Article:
'Gordhan will secure investor confidence'

Saba says it will work with Gordhan to assure investors that SA remains committed to fiscal discipline.

Pravin Gordhan was reappointed Finance Minister by President Jacob Zuma on 13 December 2015. Picture: Reinart Toerien/EWN.

JOHANNESBURG - The South African Banking Association (Saba) says it will now work with Finance Minister Pravin Gordhan to reassure investors locally and abroad that the country remains committed to fiscal discipline.

Last night President Jacob Zuma announced Gordhan and David van Rooyen, who succeeded former finance minister Nhlanhla Nene, had swapped portfolios.

The rand slumped to record levels following Zuma's decision last week when he removed Nene.

Gordhan is due to address the public this afternoon.

Saba's Cas Coovadia says Gordhan's track record will help secure investor confidence following a turbulent week for the economy.

"We've got to send a positive message to the rating agencies so that we don't get further down, because that will be disastrous."

Coovadia says the country must move past ideological differences.

"We've now got to stop fighting and come together as nation. We know what we need to do and let's get the plan going."


The banking sector was the hardest hit during last week's sharp decline in the value of the rand and banking shares on the Johannesburg Security Exchange.

Analysts will be monitoring the markets very closely this morning after the rand's slight recovery last night and this morning.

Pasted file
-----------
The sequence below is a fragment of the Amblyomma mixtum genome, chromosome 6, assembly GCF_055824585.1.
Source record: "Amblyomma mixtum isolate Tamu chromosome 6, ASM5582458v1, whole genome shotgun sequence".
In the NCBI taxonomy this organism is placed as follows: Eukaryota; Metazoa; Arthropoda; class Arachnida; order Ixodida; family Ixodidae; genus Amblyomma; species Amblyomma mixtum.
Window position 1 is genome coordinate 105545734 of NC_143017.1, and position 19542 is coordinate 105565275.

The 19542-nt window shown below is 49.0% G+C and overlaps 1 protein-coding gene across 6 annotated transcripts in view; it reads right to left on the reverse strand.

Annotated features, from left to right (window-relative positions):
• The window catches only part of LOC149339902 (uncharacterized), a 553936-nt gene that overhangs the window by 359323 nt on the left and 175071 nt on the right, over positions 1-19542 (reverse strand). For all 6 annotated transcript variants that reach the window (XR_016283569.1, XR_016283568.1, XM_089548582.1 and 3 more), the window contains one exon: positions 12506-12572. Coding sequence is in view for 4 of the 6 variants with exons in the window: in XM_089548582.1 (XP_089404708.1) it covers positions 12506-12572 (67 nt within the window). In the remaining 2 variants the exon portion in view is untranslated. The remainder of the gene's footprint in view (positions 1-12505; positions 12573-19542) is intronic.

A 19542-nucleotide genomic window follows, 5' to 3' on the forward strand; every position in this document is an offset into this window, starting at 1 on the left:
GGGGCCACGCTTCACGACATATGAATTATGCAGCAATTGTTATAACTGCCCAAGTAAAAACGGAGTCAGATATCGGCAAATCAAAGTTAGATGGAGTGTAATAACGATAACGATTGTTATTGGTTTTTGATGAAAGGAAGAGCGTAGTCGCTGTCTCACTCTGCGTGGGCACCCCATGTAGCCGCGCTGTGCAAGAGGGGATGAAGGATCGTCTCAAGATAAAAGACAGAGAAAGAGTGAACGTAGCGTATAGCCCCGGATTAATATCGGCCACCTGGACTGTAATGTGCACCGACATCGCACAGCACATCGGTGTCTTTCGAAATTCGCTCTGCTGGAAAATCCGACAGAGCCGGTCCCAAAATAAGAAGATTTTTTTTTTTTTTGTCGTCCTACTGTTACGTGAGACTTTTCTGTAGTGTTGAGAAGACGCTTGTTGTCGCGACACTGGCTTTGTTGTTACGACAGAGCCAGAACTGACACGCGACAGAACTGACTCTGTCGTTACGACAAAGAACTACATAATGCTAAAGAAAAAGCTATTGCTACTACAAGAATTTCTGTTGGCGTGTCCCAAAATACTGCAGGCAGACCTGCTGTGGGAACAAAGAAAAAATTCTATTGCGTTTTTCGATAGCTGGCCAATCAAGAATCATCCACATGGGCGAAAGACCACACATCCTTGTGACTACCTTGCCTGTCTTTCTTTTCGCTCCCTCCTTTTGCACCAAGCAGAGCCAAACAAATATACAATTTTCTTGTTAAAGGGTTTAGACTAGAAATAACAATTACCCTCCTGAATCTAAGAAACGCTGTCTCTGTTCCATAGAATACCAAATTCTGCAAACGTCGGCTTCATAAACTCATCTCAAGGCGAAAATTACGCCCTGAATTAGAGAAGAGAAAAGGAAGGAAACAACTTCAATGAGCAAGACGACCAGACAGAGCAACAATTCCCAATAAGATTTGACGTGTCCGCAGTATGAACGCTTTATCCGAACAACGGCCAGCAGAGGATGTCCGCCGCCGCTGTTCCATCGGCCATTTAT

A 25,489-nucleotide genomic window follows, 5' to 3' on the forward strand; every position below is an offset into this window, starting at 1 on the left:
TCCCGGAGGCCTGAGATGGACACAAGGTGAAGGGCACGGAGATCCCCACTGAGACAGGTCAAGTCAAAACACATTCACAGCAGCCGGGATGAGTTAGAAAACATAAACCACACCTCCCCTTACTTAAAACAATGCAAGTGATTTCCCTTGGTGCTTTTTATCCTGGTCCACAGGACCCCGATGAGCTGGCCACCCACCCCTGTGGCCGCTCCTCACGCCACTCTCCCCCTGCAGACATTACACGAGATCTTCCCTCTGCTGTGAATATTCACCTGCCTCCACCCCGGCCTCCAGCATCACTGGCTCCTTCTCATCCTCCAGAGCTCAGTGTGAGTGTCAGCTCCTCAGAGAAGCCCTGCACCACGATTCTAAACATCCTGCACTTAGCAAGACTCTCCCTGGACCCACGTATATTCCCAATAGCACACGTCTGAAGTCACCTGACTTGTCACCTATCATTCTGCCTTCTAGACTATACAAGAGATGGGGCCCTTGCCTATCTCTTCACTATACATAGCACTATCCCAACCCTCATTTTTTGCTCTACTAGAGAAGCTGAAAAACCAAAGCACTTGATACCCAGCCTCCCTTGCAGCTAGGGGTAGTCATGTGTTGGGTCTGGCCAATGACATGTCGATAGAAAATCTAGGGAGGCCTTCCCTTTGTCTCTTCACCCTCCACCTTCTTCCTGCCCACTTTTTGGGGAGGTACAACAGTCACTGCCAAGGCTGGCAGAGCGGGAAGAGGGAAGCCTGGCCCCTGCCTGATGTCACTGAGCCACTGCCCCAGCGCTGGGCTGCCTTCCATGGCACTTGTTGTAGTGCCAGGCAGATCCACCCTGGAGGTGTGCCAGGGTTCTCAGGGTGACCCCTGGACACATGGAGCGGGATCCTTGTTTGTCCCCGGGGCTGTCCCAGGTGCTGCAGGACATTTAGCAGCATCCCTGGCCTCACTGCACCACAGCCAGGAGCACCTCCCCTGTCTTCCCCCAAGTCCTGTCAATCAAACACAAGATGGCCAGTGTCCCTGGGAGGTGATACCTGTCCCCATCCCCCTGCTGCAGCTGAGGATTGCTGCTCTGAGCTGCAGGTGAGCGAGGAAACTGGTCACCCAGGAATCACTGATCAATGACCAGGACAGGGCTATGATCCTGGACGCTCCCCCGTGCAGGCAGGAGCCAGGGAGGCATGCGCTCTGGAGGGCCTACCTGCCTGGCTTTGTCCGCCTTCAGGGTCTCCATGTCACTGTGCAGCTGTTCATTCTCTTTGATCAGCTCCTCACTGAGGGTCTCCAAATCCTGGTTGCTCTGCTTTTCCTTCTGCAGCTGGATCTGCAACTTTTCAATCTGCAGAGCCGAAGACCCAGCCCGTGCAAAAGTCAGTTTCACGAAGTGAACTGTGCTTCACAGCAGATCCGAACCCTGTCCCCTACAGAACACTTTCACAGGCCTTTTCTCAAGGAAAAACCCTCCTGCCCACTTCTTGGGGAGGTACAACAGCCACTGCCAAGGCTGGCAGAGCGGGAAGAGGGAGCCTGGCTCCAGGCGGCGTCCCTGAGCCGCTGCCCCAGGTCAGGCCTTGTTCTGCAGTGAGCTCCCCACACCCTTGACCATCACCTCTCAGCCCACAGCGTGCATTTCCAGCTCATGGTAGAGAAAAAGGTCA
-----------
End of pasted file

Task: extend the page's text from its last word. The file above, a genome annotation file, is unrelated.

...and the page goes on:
The markets have just opened with no way of telling which way it will go after last week's losses due to the removal Nene as finance minister.

The rand though continues to recover some lost ground, following Gordhan's sudden reappointment.

Gordhan is no stranger to the market.

He is known to be market friendly and fiscally conservative.

But analysts say it will take some time to regain the lost confidence brought on by the unexpected changes.


The African National Congress (ANC) officially welcomed Gordhan to his role and said Zuma's decision was not the result of pressure from the party.

At the same time, ANC stalwart and former Member of Parliament Professor Ben Turok said Zuma should reconsider his position as president after the chaos following the removal of Nene as finance minister last week.

Last night, Zuma said he had reconsidered his decision to appoint Van Rooyen to the National Treasury following representations that had been made to him.

Gordhan will now take over as Finance Minister and van Rooyen will take over the Cooperative Governance and Traditional Affairs Department.

The ANC's Zizi Kodwa said this shows Zuma behaves in a democratic manner.

"What is important is that the president, having appreciated the negative outcry after the appointment of van Rooyen, clearly he listened and appreciated the sensitivity of the portfolio."

He was then asked if this decision was the result of pressure from the ANC on Zuma.

He says, "Not at all. I think the president is the kind of person who listens and has the kind of leadership that is important for the country."

That means we don't at this stage know who convinced Zuma to change his position.

Turok said Zuma has made the worst decision of his career.

"The man at the top has lost it. I really think he's rattled. I am speechless with amazement at this kind of behaviour. It is incredible and unacceptable and I think Zuma must think about his position very seriously."

He appears to be joining Barbara Hogan who said on Friday Zuma should resign.